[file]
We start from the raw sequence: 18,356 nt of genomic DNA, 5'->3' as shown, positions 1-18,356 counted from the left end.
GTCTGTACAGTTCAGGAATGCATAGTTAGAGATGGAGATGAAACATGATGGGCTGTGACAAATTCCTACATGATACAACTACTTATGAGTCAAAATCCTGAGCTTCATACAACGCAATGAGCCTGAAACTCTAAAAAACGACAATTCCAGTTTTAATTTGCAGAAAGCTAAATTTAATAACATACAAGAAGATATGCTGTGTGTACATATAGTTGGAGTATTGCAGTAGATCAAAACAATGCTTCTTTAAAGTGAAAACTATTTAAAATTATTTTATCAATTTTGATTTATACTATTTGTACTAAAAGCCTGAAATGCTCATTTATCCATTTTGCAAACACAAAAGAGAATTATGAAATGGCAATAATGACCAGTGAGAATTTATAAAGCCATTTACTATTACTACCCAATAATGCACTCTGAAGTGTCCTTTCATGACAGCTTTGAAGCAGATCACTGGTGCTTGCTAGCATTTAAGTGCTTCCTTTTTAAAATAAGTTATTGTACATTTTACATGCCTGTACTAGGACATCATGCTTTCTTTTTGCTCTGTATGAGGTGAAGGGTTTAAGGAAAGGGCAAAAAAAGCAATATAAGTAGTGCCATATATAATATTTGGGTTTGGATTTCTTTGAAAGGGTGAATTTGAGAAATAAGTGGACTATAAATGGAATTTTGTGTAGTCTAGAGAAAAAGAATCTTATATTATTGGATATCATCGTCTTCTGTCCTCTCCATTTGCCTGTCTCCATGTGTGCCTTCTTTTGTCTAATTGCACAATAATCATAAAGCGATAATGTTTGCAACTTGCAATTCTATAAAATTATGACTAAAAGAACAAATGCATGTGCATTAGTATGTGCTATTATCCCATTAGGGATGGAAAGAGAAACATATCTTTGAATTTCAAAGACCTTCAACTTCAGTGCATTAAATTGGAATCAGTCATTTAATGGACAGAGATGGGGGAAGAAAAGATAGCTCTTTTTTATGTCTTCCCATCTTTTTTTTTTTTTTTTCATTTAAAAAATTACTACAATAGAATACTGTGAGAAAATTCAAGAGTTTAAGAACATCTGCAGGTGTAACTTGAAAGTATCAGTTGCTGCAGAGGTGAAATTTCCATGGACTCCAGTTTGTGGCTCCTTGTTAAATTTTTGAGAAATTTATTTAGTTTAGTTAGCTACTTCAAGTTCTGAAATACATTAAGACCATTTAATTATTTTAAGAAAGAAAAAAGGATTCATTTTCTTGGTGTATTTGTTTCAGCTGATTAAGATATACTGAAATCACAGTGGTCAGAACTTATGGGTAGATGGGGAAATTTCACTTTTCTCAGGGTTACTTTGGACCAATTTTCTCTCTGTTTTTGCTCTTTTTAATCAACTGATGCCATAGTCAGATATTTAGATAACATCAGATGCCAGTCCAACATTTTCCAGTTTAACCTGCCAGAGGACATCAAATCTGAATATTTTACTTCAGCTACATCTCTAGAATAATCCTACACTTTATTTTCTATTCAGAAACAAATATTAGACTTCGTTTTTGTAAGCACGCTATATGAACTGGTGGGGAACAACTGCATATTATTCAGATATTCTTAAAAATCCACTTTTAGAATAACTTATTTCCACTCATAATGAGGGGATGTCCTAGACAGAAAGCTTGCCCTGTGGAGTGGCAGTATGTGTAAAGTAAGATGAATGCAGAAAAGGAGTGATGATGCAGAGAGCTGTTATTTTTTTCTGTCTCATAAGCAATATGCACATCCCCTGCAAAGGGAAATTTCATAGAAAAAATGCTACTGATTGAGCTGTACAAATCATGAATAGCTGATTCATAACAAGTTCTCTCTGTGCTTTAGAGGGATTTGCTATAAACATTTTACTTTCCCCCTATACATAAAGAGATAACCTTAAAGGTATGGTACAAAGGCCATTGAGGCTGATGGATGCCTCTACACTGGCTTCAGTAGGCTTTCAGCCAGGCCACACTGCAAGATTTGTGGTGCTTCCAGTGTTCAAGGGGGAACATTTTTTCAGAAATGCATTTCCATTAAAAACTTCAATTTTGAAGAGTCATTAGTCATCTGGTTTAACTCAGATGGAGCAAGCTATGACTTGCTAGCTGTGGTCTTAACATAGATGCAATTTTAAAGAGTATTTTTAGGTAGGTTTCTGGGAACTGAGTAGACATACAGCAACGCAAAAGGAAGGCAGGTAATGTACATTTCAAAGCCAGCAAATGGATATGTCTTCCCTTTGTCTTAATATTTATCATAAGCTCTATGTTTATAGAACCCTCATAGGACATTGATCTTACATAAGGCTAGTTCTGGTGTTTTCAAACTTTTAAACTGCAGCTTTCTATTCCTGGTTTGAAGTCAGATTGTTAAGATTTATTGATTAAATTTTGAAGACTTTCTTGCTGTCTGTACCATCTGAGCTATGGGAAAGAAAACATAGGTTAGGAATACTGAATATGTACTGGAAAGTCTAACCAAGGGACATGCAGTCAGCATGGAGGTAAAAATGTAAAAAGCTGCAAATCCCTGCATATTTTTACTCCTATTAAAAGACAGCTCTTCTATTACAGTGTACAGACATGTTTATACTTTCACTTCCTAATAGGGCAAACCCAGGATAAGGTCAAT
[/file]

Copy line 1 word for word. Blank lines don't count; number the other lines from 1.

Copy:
We start from the raw sequence: 18,356 nt of genomic DNA, 5'->3' as shown, positions 1-18,356 counted from the left end.